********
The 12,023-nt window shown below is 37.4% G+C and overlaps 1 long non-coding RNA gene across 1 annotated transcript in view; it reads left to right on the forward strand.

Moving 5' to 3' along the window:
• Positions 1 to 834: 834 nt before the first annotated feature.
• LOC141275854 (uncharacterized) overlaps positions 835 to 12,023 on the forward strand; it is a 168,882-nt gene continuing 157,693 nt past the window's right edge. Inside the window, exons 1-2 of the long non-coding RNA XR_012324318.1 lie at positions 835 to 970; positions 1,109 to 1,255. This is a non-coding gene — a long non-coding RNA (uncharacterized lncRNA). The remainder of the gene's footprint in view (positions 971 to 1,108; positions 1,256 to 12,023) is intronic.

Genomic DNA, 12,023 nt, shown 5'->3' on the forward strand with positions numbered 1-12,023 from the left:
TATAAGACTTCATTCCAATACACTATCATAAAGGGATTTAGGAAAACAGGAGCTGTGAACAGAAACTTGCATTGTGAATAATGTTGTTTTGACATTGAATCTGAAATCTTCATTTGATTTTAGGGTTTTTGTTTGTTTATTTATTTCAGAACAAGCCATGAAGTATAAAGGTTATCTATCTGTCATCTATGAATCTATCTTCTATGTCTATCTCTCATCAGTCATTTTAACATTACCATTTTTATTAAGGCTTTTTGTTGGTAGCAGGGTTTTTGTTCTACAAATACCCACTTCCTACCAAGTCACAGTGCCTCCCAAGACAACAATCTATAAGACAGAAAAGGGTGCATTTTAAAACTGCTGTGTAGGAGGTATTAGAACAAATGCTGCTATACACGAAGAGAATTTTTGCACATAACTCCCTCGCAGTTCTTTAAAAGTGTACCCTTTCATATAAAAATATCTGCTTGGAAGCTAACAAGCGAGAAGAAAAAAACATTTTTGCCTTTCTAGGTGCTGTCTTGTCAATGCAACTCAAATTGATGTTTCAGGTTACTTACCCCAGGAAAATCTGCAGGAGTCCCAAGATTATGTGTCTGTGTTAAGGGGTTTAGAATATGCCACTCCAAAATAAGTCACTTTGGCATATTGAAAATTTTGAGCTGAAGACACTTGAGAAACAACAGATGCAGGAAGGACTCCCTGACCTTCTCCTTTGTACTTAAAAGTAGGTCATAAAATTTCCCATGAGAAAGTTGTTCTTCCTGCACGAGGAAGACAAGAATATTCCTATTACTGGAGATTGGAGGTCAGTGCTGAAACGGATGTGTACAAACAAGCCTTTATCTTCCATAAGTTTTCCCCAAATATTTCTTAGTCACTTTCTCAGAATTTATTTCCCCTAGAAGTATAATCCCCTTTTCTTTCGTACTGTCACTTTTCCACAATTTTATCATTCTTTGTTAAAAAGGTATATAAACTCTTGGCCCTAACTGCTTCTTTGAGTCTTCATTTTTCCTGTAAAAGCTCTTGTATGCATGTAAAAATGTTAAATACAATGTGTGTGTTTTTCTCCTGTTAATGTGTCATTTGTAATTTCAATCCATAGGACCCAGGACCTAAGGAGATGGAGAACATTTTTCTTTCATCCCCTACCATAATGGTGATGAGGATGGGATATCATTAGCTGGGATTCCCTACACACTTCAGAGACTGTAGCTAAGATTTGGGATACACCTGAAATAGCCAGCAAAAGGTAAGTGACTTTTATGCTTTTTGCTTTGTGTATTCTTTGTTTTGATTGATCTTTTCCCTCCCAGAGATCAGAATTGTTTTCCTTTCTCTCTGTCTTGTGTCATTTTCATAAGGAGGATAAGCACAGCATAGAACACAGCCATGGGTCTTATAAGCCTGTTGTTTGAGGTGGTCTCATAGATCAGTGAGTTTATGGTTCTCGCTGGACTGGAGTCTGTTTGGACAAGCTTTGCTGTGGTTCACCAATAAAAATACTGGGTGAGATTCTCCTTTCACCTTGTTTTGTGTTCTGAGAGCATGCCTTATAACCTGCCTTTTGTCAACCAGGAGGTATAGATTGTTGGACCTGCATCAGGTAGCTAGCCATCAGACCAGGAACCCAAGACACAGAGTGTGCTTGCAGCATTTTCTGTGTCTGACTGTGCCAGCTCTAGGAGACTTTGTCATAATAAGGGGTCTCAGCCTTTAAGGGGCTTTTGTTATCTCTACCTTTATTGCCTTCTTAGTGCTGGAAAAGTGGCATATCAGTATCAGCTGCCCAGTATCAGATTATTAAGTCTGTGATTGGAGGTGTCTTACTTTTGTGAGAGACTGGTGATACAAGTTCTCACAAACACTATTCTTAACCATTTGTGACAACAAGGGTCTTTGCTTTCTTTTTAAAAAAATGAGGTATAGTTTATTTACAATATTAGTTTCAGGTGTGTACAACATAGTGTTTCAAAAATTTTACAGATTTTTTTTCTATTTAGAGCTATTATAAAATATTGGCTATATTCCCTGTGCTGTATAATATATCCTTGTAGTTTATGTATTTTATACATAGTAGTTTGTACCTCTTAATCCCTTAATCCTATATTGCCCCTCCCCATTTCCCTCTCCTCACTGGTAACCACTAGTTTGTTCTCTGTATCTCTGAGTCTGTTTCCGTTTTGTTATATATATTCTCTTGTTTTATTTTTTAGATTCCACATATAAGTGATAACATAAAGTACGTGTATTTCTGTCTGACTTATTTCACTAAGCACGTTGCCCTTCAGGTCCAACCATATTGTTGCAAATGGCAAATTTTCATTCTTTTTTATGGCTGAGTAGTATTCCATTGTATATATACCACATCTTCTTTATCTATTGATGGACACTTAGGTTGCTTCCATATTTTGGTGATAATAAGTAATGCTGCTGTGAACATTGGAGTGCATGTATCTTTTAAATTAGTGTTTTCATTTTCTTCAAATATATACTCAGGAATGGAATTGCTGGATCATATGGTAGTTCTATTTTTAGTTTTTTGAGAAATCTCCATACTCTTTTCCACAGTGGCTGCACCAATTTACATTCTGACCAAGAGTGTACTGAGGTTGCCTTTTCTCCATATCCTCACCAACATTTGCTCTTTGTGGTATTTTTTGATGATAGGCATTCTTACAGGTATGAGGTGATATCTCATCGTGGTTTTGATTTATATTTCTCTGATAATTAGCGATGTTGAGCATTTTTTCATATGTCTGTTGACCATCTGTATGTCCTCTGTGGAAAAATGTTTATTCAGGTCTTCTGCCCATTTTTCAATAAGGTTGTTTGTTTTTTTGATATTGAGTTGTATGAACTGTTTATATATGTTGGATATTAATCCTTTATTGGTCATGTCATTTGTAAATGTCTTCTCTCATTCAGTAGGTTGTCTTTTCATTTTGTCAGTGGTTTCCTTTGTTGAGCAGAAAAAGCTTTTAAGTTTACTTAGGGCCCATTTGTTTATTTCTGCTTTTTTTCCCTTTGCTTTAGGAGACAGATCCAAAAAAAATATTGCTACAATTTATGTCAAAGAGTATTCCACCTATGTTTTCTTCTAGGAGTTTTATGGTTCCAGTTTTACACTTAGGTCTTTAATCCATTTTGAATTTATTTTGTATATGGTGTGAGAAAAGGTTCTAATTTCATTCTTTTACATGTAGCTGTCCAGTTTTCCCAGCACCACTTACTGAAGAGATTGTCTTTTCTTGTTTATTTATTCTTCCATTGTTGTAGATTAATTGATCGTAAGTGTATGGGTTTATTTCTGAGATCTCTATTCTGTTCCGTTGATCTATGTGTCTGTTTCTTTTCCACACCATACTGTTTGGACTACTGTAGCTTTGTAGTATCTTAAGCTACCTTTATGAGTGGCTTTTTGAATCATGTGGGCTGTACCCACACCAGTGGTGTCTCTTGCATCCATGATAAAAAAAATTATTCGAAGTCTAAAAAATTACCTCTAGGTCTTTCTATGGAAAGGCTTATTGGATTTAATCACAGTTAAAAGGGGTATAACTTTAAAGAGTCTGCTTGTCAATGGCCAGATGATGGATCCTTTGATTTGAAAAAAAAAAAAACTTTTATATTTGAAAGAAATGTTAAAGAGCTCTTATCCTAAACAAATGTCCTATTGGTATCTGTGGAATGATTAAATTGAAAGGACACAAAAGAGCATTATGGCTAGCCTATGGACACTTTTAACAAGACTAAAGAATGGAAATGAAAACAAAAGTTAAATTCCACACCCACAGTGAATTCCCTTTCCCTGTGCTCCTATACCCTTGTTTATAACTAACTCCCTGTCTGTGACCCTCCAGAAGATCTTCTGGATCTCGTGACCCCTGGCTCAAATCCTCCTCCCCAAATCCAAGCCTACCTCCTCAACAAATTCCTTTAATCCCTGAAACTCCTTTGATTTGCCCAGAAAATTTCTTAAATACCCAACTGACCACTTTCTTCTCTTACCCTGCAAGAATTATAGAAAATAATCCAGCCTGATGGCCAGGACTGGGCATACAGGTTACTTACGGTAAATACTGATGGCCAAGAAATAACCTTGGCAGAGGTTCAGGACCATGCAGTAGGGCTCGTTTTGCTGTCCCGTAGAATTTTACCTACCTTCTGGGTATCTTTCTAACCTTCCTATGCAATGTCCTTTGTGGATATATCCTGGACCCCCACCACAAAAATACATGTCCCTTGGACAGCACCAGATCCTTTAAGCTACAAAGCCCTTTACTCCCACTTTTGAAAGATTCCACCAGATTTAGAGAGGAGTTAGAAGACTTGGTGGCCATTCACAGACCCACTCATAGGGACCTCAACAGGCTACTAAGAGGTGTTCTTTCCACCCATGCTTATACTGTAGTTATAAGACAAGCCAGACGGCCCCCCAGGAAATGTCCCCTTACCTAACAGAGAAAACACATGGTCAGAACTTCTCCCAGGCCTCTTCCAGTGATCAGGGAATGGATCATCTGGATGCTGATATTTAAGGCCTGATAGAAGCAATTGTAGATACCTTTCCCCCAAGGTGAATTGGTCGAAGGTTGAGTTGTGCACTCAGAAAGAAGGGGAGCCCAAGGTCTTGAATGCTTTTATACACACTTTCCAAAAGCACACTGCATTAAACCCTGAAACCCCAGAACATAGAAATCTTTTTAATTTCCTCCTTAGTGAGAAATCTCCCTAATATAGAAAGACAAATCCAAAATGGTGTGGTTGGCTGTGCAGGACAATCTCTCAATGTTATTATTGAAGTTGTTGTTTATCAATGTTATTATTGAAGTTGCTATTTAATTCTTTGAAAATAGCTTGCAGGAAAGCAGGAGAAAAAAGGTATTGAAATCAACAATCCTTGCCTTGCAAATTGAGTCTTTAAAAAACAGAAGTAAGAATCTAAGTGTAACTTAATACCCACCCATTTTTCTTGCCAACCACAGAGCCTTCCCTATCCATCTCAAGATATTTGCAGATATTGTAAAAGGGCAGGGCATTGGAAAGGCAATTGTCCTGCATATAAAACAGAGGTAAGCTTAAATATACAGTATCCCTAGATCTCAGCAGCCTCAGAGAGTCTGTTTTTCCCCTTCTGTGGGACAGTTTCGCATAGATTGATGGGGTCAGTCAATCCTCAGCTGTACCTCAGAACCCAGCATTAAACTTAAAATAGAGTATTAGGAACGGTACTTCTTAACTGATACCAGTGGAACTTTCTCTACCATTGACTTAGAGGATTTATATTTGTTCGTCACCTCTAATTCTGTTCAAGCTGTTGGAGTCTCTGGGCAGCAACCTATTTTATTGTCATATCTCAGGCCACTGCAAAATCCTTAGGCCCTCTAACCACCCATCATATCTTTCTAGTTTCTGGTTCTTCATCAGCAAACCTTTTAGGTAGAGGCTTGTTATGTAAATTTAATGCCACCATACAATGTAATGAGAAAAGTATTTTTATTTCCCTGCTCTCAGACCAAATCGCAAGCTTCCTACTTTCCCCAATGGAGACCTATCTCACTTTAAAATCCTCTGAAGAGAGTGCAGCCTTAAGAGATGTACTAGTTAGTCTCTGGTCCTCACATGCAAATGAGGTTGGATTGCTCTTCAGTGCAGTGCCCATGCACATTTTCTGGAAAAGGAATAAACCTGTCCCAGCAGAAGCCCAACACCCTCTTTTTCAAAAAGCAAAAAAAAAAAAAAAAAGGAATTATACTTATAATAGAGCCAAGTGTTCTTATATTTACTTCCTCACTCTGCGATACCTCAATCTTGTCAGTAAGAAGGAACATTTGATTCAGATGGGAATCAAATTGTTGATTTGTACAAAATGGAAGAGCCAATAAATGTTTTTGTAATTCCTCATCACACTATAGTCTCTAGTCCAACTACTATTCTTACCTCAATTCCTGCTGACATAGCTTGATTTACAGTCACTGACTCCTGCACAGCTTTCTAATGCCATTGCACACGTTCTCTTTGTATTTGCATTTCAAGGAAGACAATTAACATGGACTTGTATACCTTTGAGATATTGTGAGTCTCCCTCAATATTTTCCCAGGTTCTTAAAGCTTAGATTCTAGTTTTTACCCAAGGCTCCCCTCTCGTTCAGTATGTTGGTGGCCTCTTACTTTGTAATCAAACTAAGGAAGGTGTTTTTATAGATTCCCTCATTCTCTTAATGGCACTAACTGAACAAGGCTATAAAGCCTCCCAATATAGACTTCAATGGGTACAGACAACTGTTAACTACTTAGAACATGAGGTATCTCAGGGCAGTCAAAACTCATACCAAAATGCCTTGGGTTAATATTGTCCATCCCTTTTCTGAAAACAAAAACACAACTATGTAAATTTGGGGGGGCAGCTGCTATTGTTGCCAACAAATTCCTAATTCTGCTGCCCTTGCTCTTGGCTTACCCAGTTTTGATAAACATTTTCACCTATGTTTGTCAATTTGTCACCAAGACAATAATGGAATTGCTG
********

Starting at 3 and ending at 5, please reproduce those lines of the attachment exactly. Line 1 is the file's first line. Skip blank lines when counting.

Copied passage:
• Positions 1 to 834: 834 nt before the first annotated feature.
• LOC141275854 (uncharacterized) overlaps positions 835 to 12,023 on the forward strand; it is a 168,882-nt gene continuing 157,693 nt past the window's right edge. Inside the window, exons 1-2 of the long non-coding RNA XR_012324318.1 lie at positions 835 to 970; positions 1,109 to 1,255. This is a non-coding gene — a long non-coding RNA (uncharacterized lncRNA). The remainder of the gene's footprint in view (positions 971 to 1,108; positions 1,256 to 12,023) is intronic.

Genomic DNA, 12,023 nt, shown 5'->3' on the forward strand with positions numbered 1-12,023 from the left: